Although this allowed the field to close right up, when they went back to racing, the Blackman-Boardley express was soon roaring away again. The Doak/Haird/Murphy dice over third was just about managing to keep the lead pair in sight, but as the first five drew steadily further clear of the rest, it became obvious that barring some catastrophe befalling all the front runners, everyone else was going to be arguing over the minor places at best.
Casey did look as though he was making progress at one point as he followed Murphy past Haird, but Tom was out of it soon afterwards. The list of retirements was growing rapidly now, as Martin, Ronnie McMillan, Steward and Stimson all retired within a few laps of one another.
But, with rarely more than a car length between them, the battle for the lead continued unabated and, once they’d gradually left the rest behind to the tune of over a quarter of a lap, Boardley got really serious about trying to wrest the lead from Blackman’s grasp. His pressure was telling too, as Blackman had a huge moment exiting the East bend. Boardley instantly went for the outside pass, Blackman somehow gathered it up enough to get that covered, Boardley switched back to the inside and was all but through before Malcolm managed to block that line of attack too.
Blackman thus managed to cling onto what seemed to be becoming an increasingly precarious lead, and Boardley, sensing the fact, piled the pressure on even more.
Anybody who could spare the time to glance at ‘the rest’ would have found they were still well worth watching, with an eight car dice for third going on at one point! By mid-distance, they were almost half a lap adrift, with Doak still fighting off the combined thrust from Haird, Riordan, Murphy, Simpson, Steve Thompson and Clein. Doak was now continuing to hang on despite trailing smoke from the right front of his car. No doubt the rest were plotting moves for when his brakes finally gave out, but in fact this was nothing more serious than hot grease leaking from an over packed wheel bearing.
Up front Boardley was still repeatedly trying for the outside pass, although one sensed a kind of stalemate had developed between the two when they were open road.
Again, those who could tear their eyes off the two leaders would have been rewarded with some action, as the third place war broke up just a little when Riordan went spinning on the West bend. Clein smacked into the barriers as he tried to avoid the resulting melee, and Haird attracted a dubious black flag for causing it all, the penalty later overturned on a protest.
Back with the leaders, every approaching knot of traffic saw Boardley close right in on Blackman ready to pounce. With 25 laps to run, Carl got on the outside trip and stayed out there for a couple of laps, still without quite being able to make it stick.
Finally, with the two of them over three quarters of lap ahead of the placemen, it became clear they were going to come up behind the fight for third. This too was still raging going into the closing stages and it certainly didn’t look as though any of them were going to step aside for the leaders, blue flag or no blue flag.
Boardley upped the ante by once again trying it up the outside as they were rapidly reaching the point where they would forced to try and put all those dicing placemen a lap down. Woolsey stepped politely aside to let the leaders go haring past, but was anyone else going to? Still not very likely.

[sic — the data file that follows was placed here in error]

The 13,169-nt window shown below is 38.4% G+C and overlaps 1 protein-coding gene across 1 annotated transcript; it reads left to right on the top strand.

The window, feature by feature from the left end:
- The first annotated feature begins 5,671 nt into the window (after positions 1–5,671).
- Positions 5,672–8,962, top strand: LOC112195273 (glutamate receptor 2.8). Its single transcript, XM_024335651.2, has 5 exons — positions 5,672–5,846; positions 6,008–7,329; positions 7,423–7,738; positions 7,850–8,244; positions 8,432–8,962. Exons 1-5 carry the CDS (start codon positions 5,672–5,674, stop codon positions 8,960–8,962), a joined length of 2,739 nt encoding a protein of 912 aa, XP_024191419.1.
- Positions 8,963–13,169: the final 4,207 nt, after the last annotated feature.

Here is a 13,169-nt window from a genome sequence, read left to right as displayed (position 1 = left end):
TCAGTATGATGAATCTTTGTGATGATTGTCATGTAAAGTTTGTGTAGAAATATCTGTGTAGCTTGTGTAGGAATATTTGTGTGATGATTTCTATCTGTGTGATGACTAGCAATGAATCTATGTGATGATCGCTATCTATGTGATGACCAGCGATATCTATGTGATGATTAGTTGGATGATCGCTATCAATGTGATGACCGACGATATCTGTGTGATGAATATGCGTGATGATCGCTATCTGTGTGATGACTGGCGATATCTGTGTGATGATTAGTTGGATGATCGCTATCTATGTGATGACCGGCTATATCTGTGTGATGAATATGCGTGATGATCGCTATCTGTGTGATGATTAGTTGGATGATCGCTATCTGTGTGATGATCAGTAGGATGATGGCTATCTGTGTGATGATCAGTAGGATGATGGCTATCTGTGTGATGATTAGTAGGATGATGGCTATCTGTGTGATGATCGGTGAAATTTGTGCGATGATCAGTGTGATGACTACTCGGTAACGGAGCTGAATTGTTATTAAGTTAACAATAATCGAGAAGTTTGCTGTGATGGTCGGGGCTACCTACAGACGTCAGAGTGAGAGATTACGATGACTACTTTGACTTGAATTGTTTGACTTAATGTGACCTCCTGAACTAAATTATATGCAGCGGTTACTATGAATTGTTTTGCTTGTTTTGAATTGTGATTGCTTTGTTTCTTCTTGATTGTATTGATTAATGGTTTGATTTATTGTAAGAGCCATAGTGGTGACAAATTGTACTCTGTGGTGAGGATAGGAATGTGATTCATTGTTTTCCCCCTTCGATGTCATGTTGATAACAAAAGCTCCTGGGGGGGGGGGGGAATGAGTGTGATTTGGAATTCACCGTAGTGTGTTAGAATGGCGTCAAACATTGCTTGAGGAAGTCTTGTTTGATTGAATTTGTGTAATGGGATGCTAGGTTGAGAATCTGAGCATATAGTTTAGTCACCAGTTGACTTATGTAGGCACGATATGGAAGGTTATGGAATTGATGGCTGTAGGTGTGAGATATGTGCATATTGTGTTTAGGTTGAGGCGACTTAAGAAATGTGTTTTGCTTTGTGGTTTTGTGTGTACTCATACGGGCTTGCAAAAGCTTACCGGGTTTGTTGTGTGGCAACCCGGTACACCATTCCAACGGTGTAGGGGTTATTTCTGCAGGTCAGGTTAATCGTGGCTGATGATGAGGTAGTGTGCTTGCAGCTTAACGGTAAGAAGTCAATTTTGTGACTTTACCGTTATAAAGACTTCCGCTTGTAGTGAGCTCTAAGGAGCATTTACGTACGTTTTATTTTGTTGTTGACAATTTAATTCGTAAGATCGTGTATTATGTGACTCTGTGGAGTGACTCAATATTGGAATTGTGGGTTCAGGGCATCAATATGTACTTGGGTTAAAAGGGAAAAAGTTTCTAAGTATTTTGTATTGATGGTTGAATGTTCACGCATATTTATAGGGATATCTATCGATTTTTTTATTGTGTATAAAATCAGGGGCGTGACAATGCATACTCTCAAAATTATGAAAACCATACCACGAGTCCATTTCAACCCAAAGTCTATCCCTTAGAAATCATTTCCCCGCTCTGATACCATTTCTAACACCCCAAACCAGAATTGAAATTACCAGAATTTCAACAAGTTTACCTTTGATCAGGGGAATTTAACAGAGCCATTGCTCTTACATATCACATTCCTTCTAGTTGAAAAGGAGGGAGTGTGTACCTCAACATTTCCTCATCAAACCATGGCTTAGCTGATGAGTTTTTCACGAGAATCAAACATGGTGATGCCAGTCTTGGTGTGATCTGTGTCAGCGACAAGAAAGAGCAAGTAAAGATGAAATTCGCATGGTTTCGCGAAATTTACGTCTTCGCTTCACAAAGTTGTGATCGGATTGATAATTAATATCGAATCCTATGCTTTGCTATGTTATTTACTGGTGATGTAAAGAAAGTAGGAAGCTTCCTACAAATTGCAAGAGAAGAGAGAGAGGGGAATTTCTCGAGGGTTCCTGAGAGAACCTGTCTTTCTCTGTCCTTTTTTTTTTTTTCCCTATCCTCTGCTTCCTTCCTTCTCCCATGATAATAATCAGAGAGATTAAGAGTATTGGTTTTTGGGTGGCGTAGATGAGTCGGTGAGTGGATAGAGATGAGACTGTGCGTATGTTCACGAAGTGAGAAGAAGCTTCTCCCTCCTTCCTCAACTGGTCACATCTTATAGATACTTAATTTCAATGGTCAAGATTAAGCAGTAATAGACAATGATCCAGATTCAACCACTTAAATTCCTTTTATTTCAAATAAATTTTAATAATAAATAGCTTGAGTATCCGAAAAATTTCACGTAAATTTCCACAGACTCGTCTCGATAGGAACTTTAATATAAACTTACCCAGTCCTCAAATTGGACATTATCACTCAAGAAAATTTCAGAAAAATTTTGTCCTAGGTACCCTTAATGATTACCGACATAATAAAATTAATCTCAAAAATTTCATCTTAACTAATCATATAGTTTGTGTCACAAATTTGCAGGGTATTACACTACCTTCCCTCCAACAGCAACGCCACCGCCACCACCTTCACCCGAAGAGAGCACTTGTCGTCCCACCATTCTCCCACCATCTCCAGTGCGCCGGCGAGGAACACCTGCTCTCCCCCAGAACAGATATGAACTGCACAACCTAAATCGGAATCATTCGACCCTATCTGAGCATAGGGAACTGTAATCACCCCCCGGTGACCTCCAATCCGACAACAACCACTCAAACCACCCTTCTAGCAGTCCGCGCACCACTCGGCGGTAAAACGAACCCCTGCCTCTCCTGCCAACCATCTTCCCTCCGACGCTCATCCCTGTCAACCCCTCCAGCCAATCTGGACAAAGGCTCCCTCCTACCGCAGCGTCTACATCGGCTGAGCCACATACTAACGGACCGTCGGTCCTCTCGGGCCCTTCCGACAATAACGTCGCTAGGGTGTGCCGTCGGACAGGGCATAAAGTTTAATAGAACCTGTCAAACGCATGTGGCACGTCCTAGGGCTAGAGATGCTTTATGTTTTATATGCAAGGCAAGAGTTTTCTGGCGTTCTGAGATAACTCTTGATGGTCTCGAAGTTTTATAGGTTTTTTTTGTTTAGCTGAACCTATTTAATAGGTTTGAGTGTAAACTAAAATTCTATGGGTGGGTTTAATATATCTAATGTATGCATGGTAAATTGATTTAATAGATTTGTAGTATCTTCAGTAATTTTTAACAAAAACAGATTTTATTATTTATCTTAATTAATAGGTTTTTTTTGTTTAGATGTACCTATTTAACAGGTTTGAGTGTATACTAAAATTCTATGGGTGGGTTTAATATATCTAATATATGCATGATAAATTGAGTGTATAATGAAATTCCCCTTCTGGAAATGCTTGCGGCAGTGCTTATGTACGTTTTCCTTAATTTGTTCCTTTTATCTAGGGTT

In the end, Blackman knew that as well as anybody, and managed to both slow the pace enough that he didn’t actually have to lap the other cars, while at same time ensuring Boardley didn’t get past. This was a delicate balancing act and it was a very close run thing for Malcolm, as Carl got completely alongside with three to go, and again a lap later, when the two rubbed panels furiously on the back straight.
At the line however, it was still Blackman from Boardley, with Doak’s smoky car still third just a little less than a lap down. Steve Thompson, Simpson, Murphy (his car smoking from the right rear towards the end, probably a wheel bearing) and Carter – the last car on the lead lap – followed them home.
It was clear Blackman and Boardley had greatly enjoyed their tense race, as the pair were all smiles when they climbed from the cars. Carl probably summed it up best when he cheerfully remarked to Malcolm, “I got the one I wanted – now you’ve got the one you wanted!”
A discrete veil is probably best drawn over the Grand National, the meeting final, which was frankly, one of “those races”. Leaving aside all the bashing and crashing that went on – which somehow only resulted in one major race-stopping shunt – Stimson steered a path through it all to claim another final win, this time from nowhere near the front of the grid. But some of the others were left with rather a lot of work to do before the next time any of their cars grace an oval track, on either side of the Irish Sea. Graham Brown
Heat one: 115,303,970,41,985,85,95,961,31,271,940,142,491,151,369
Heat two: 14,170,996,901,911,921,198,967,944,844,963,777,629,420,179
Heat three: 940,142,994,996,115,303,944,271,961,14,198,985,777,74,54
Heat four: 911,970,151,21,41,967,984,31,923,427,921,491,962,286,963
Heat five: 198,41,491,14,970,996,944,286,151,629,31,427,95,901
Heat six: 961,985,271,142,911,170,940,967,984,303,115,962,994,85,921
National Championship: 911,41,996,170,303,970,85,940,151,962,491,921,21,967,629,95,844
Grand National: 271,984,142,286,31,923,777,179,967,420